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    Review: 1 year with Red Nichols leather

    It's been roughly a year since I ordered and received my belt, magazine carrier, and holster from Red Nichols.

    New:


    Current condition:



    Same gun, I just changed the grips to ones with a bit more texture, which I'll review at another time.

    I'd ordered this set up as I believed it would be a good combination of form and function for duty carry. I've been quite impressed with the beauty of Red's work since I was first exposed to it on High Noon Holsters. The "old school cool" of the Bogart based naming system for the holsters caught my attention as well. As those of you who've met me know, I'm still in to fedoras and the assorted "classic detective" accoutrements. I will not, however, sacrifice function for the sake of nostalgia or fashion. Defending yourself or others with a firearm is just too serious a business to do so.

    First, the belt.

    The belt, which I've seen Red variously refer to as the "triple curve" or as the "sidewinder" is an absolutely incredible piece of gear. When I first got it out of the box I was skeptical. It appeared to thin and too supple to work as a real gun belt, particularly with a relatively heavy duty gun like the P226. I was using a Daltech Bull Belt, and it was thicker, stiffer, and looked out of place when wearing a suit (although it's quite nice for jeans and boots). Real use proved Red's design and erased my misgivings. This is the first belt I've had that I don't have to either tighten to the point it's starting to get uncomfortable OR hitch my gun back up in to place every time I stand up. The curves sort of go up and over your hips and they keep the gun were it's supposed to be as you sit, stand, run, etc without letting it sag. You just cinch the belt up as tight as you would a normal belt with nothing hung on it, and it stays.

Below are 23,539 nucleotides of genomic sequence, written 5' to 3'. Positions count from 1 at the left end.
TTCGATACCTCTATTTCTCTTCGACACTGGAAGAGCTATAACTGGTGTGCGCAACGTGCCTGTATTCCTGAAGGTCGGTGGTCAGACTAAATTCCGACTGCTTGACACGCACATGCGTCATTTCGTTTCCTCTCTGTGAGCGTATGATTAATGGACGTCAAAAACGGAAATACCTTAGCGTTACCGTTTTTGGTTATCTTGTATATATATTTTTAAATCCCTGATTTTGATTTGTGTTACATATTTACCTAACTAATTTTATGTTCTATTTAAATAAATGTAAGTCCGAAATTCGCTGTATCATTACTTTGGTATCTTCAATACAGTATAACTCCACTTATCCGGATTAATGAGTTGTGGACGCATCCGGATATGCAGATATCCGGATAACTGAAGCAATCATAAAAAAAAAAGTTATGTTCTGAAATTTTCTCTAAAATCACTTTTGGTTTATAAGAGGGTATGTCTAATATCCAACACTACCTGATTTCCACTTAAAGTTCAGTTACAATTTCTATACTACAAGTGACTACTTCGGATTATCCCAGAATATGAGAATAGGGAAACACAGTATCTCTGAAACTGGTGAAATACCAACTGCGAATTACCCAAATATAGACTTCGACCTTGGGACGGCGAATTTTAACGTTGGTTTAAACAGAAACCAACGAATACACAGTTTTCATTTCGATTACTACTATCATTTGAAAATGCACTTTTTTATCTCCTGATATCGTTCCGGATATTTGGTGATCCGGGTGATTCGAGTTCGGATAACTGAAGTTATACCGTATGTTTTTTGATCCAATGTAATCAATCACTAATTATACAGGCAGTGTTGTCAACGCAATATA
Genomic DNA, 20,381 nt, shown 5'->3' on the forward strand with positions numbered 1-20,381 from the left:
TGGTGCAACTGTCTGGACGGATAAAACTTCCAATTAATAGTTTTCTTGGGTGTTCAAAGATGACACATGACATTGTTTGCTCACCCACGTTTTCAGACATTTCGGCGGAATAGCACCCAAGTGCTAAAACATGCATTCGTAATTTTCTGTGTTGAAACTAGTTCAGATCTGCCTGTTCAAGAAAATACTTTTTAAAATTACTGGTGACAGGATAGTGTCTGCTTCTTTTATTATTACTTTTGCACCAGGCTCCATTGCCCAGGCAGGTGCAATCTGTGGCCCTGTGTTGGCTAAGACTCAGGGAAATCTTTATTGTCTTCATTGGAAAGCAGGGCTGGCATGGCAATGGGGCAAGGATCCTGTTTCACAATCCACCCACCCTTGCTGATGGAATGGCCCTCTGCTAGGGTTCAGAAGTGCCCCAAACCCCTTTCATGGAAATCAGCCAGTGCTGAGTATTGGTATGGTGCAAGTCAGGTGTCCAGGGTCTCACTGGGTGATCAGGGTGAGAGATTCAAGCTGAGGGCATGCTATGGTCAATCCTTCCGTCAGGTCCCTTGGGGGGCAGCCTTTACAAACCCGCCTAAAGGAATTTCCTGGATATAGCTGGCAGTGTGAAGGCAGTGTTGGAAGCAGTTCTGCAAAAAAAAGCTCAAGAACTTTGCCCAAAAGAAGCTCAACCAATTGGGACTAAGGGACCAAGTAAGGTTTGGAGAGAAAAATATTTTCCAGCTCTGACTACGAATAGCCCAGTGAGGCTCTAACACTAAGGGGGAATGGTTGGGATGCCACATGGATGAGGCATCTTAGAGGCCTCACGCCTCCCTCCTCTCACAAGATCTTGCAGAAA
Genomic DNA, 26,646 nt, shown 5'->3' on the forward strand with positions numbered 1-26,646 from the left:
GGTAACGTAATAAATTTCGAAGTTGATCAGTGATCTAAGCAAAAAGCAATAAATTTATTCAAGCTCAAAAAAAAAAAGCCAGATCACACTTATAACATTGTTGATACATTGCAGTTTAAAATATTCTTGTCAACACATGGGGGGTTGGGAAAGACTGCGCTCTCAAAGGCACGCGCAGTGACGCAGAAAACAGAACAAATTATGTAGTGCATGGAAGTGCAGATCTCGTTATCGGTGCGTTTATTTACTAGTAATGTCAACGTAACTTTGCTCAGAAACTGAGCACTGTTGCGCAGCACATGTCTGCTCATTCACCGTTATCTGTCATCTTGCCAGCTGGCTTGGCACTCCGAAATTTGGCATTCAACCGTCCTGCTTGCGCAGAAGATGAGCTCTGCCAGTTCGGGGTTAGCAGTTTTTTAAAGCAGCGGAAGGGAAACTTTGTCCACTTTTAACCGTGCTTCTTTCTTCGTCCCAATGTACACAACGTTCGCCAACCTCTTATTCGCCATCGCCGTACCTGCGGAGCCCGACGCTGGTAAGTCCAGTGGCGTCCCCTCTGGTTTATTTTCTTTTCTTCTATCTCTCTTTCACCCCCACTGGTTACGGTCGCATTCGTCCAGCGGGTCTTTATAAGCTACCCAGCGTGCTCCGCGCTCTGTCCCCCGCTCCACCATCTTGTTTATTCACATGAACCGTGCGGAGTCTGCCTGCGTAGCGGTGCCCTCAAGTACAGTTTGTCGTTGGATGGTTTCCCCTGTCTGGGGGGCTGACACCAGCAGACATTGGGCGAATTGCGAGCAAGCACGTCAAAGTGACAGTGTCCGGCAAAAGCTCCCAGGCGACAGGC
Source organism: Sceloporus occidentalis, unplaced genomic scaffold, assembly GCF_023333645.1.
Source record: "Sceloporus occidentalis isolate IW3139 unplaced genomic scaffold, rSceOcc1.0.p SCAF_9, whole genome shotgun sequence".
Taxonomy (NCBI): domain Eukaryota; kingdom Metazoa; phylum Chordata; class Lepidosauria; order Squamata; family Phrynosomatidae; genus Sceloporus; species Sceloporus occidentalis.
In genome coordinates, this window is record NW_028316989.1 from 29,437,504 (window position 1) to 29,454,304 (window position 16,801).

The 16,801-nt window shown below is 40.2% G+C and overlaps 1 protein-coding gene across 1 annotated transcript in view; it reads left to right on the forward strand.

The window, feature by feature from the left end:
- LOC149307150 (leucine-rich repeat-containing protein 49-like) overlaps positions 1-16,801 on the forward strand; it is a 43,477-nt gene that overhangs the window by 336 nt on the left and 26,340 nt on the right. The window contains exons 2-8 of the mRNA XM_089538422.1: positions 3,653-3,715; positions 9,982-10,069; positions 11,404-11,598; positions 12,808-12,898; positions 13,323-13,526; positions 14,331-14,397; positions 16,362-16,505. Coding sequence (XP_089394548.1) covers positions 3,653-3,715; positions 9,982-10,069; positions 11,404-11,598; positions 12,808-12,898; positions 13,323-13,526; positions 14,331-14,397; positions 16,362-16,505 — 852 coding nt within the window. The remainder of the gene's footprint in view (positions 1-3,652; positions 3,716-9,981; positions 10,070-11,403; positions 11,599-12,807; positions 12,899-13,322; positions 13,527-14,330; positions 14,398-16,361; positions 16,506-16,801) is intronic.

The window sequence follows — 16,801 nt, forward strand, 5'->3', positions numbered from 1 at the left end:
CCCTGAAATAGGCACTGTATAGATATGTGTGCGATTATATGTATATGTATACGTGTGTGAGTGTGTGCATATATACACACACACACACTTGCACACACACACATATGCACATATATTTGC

The tapered design means when you're wearing a suit jacket, even unbuttoned, only the thin part shows. It is a good looking belt and it's so out of place with a nice suit as most of the chunkier options out there.

    This is, hands down, the best gun belt I've owned.

    Next up, the holster.

    The holster is a "Beat the Devil" avenger style holster. I elected for an open top holster, as I carry concealed with a suit jacket or sports coat and concealment is retention, and my department doesn't mandate a thumb break. If I carried openly, I would have went for a retention holster, of course. The holster required no break in. I elected for the kangaroo leather lining. The gun fit, and fit correctly, right out of the packaging. There was no "stuff the gun in a Ziploc bag and cram it in the holster for a week, then you can use it" instructions. I could have strapped it on and went to work that day. I've got to vet my equipment, though, so I held off and did roughly 1,000 practice draw strokes from both concealment and open carry. Sometimes you find glitches in the gear when you do this. Did I ever tell you about the time I tried a vertical shoulder holster and nearly ripped my nipple off with the hammer of the Sig? Different story for a different day, but just an example of the sort of unexpected things you sometimes run in to.